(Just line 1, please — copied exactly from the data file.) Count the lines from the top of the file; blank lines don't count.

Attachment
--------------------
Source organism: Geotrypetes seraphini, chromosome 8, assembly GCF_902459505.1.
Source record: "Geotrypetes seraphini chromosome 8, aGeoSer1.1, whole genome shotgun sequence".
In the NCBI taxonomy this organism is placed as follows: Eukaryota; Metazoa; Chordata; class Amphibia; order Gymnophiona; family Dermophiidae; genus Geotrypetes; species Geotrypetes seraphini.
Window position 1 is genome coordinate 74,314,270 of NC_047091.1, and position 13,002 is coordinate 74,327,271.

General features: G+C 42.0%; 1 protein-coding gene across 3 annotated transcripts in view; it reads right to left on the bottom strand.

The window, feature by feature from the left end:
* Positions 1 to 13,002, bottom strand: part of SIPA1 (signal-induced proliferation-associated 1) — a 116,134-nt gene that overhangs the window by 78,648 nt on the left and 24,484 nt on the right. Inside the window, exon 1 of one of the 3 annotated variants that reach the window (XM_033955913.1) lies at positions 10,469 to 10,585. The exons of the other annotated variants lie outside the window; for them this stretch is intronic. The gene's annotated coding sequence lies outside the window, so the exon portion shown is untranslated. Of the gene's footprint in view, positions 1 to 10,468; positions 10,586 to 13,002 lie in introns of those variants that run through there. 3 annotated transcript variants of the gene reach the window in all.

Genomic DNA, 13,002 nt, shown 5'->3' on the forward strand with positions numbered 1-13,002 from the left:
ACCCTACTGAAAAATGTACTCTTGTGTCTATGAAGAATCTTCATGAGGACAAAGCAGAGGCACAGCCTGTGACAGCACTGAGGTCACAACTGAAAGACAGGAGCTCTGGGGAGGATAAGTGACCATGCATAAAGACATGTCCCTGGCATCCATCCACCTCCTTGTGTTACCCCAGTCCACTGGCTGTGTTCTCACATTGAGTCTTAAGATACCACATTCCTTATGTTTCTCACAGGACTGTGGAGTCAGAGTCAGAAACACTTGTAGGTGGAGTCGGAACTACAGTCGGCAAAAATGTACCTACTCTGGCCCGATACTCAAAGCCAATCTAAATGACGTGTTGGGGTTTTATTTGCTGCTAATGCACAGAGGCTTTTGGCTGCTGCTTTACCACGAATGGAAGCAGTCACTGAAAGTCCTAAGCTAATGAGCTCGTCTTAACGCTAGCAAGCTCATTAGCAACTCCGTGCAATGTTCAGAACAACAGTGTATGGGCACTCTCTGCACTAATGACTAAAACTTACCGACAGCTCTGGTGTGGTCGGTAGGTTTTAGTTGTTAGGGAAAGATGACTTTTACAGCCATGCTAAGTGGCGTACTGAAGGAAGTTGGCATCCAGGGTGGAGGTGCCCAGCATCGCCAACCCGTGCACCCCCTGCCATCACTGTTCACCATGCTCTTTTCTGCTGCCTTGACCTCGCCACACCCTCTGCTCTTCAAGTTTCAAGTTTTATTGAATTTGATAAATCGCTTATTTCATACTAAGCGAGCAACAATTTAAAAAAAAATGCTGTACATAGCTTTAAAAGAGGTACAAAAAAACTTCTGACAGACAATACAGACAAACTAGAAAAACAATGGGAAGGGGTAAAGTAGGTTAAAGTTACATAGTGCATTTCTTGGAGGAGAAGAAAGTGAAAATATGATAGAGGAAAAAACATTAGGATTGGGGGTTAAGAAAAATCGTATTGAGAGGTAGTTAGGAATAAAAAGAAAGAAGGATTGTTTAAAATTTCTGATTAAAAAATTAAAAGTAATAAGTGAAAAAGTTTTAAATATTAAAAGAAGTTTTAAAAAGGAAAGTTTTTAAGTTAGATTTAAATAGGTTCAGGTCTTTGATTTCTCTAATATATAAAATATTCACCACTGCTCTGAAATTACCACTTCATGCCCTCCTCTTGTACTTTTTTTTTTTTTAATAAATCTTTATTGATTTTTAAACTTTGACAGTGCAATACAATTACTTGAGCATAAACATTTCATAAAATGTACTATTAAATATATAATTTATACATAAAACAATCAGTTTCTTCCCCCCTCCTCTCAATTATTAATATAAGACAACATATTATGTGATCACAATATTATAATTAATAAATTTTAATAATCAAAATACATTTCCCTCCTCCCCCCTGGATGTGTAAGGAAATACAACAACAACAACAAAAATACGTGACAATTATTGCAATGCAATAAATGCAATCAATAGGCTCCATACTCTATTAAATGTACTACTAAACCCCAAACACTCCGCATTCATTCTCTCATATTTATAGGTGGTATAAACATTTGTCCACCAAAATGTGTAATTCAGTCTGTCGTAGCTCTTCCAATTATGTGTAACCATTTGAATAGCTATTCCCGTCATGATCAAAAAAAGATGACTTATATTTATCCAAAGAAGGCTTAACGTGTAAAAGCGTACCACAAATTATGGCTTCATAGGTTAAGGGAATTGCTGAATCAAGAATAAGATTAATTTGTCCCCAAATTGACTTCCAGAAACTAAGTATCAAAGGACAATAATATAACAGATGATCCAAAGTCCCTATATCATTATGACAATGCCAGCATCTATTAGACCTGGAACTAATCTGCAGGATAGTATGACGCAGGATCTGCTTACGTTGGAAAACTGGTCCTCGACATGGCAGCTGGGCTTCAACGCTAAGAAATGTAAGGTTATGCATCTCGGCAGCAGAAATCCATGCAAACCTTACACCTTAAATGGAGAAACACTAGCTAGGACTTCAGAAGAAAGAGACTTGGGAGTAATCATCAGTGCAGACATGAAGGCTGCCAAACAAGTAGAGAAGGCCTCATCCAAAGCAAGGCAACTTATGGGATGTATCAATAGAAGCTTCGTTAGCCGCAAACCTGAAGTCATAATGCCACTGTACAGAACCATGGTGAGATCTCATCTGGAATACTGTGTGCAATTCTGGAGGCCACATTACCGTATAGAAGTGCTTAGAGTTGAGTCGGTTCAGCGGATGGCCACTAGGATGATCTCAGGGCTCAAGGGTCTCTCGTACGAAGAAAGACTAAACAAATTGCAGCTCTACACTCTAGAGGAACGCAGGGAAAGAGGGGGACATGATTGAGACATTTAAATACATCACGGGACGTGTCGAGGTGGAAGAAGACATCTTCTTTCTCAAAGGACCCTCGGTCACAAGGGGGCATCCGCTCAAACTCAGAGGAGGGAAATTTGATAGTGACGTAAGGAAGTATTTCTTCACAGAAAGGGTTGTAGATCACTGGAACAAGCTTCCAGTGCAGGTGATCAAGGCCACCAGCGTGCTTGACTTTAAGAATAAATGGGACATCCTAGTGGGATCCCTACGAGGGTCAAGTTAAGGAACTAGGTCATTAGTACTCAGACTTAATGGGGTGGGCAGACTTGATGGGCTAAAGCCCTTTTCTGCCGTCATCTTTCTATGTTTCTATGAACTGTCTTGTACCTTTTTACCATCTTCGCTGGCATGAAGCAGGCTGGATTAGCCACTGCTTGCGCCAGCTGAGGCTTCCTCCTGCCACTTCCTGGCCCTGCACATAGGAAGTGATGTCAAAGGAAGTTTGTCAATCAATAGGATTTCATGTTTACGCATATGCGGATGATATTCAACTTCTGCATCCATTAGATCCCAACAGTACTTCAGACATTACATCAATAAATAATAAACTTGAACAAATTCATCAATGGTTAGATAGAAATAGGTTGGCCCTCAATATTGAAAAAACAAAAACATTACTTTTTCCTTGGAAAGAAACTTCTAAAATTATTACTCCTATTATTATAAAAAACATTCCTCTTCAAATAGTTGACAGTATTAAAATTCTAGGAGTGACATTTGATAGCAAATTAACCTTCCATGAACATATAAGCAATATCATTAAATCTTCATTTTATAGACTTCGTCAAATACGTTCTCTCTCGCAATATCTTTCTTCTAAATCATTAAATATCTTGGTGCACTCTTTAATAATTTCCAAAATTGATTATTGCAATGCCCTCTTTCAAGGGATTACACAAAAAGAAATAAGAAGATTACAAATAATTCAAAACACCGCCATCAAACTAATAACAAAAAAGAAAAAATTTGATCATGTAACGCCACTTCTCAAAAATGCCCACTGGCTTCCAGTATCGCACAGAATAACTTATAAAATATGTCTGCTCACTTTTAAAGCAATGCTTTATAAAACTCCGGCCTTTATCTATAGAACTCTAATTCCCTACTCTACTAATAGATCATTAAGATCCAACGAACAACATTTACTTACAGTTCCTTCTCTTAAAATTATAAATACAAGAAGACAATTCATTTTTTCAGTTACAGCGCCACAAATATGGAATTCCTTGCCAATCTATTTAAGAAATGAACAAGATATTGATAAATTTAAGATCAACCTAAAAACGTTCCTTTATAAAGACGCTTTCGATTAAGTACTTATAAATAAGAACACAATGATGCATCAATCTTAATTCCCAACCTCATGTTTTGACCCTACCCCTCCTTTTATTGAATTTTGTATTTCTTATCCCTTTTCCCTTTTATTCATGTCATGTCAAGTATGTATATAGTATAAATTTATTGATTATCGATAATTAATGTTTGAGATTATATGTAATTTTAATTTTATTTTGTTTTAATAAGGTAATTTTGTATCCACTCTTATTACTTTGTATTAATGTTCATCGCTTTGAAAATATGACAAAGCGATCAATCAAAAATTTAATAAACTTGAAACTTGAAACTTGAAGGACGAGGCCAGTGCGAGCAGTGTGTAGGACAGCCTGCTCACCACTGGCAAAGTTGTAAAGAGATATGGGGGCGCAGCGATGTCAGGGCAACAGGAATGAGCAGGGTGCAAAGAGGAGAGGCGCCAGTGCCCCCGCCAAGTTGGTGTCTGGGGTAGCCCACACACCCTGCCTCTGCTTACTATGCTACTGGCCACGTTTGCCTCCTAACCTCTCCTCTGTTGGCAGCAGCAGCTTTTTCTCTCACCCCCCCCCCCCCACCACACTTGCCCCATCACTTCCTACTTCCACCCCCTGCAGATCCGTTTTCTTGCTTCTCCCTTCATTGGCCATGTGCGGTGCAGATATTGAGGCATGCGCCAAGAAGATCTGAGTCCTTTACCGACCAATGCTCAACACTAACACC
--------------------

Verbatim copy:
Source organism: Geotrypetes seraphini, chromosome 8, assembly GCF_902459505.1.